Like most features on our computer keyboards, the tab key is a hangover from the days of typewriters. When using a typewriter, making entries into a table was very tedious, involving lots of tapping on the spacebar and backspace key. So, a lever was added to typewriters that allowed the operator to “jump” across the page to positions that could be set by hand. Later this was simplified to a tab key which could be depressed, causing the carriage to jump to the next tab stop in much the same way that the modern tab key works on a computer.

The use of “pinkie” or “pinky” for the little finger or toe comes into English from “pinkje”, the Dutch word for the same digit. Who knew …?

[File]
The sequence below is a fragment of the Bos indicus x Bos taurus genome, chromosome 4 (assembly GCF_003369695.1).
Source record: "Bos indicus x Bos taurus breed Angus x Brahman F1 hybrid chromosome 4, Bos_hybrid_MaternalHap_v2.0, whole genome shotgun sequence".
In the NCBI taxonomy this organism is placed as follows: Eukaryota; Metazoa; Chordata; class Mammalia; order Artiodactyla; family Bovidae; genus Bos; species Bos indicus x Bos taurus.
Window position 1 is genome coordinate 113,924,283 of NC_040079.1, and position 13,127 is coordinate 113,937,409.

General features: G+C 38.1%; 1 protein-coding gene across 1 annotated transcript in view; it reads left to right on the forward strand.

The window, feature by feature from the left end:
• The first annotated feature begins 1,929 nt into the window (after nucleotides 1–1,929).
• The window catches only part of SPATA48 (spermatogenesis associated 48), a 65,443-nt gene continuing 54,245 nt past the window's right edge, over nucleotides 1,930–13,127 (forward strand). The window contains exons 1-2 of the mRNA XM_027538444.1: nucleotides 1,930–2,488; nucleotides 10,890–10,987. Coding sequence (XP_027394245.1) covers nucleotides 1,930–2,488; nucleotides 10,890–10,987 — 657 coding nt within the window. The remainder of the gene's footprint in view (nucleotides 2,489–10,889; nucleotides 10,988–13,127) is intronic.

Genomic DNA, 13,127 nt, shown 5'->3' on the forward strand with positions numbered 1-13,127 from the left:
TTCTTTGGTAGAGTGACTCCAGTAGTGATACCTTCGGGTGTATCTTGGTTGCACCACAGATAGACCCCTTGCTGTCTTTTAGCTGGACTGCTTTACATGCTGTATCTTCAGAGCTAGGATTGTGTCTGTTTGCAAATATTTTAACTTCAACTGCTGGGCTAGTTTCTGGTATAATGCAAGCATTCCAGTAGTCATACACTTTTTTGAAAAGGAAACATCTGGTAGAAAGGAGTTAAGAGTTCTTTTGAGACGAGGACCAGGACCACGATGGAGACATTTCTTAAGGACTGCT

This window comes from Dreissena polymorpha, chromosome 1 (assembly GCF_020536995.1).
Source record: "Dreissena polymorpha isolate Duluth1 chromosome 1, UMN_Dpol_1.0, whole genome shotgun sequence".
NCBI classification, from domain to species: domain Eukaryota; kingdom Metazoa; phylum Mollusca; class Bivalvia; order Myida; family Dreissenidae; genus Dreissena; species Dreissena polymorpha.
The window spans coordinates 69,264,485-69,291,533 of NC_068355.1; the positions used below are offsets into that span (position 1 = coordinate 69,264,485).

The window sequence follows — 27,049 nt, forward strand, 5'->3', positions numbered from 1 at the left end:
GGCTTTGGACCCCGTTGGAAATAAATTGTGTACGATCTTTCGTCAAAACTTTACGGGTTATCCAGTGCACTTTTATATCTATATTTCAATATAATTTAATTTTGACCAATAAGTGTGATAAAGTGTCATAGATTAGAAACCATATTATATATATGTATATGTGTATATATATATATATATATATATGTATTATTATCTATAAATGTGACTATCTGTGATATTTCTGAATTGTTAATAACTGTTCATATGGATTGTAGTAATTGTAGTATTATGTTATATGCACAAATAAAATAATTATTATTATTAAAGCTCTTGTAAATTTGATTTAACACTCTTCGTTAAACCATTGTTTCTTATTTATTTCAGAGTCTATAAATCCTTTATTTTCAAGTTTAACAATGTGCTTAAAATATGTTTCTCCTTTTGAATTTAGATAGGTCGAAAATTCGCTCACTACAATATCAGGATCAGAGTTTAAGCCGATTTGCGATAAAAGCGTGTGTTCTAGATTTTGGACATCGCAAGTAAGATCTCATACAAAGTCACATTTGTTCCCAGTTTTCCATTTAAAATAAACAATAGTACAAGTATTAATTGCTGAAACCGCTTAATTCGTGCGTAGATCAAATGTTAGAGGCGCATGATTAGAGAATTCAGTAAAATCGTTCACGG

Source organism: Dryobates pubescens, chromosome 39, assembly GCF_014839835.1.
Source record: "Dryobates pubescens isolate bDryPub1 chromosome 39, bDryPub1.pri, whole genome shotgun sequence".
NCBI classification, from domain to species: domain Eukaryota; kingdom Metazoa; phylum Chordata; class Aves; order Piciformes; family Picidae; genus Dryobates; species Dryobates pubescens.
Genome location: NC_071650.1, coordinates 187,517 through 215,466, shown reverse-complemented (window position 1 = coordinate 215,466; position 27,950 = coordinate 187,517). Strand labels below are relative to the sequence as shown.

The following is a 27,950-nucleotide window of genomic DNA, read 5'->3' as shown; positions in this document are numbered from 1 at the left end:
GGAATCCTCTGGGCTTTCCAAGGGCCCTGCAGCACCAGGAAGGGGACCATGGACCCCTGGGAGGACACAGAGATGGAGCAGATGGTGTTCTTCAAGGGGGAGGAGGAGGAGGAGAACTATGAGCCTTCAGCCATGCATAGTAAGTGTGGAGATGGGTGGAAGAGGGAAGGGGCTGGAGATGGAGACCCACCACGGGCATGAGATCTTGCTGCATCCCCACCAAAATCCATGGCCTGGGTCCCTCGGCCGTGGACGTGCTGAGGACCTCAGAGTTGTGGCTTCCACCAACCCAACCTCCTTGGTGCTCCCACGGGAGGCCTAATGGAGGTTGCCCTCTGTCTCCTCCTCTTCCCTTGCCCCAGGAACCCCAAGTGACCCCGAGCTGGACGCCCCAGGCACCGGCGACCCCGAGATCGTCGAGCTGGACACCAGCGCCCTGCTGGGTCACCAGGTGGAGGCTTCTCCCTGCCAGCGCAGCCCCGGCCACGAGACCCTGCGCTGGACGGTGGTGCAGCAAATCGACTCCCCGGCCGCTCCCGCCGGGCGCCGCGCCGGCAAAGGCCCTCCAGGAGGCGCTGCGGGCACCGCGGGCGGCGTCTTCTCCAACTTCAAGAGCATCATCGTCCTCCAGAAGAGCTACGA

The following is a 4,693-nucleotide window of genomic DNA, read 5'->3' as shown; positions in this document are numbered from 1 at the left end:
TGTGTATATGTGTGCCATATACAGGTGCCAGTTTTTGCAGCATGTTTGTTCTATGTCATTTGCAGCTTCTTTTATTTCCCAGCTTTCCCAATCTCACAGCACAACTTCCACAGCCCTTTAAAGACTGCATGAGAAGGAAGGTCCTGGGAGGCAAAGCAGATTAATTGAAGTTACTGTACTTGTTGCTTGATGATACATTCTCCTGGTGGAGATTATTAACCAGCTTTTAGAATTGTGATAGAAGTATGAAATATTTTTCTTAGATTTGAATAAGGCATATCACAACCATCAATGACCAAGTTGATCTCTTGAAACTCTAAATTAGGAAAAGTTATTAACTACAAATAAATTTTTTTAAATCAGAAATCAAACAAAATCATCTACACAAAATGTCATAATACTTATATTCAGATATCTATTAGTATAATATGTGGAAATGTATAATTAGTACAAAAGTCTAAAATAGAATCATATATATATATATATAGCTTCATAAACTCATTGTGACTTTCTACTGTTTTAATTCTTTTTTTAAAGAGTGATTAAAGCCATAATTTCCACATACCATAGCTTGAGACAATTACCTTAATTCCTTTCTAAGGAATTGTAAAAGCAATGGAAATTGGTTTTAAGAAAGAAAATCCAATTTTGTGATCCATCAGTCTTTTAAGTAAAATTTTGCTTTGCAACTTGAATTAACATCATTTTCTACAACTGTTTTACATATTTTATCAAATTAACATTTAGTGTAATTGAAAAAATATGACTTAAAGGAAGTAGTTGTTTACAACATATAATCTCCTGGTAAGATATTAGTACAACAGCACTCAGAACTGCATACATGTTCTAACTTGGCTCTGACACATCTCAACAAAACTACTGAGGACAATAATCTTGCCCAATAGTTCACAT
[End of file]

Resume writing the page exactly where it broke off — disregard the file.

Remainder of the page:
47 “Nothing in life is fun for the whole ___”: Jerry Seinfeld : FAMILY

Jerry Seinfeld is a standup comedian and comic actor from Brooklyn, New York. Jerry is most famous for playing the lead in the “Seinfeld” sitcom from 1989 to 1998. “Seinfeld” was good for Jerry, earning him $267 million in 1998 alone, and making him the highest-paid celebrity that year.

53 River rental : CANOE

The boat known as a canoe takes its name from the Carib word “kenu” meaning “dugout”. It was Christopher Columbus who brought “kenu” into Spanish as “canoa”, which evolved into our English “canoe”.

54 “Aaron ___, Sir” (song from “Hamilton”) : BURR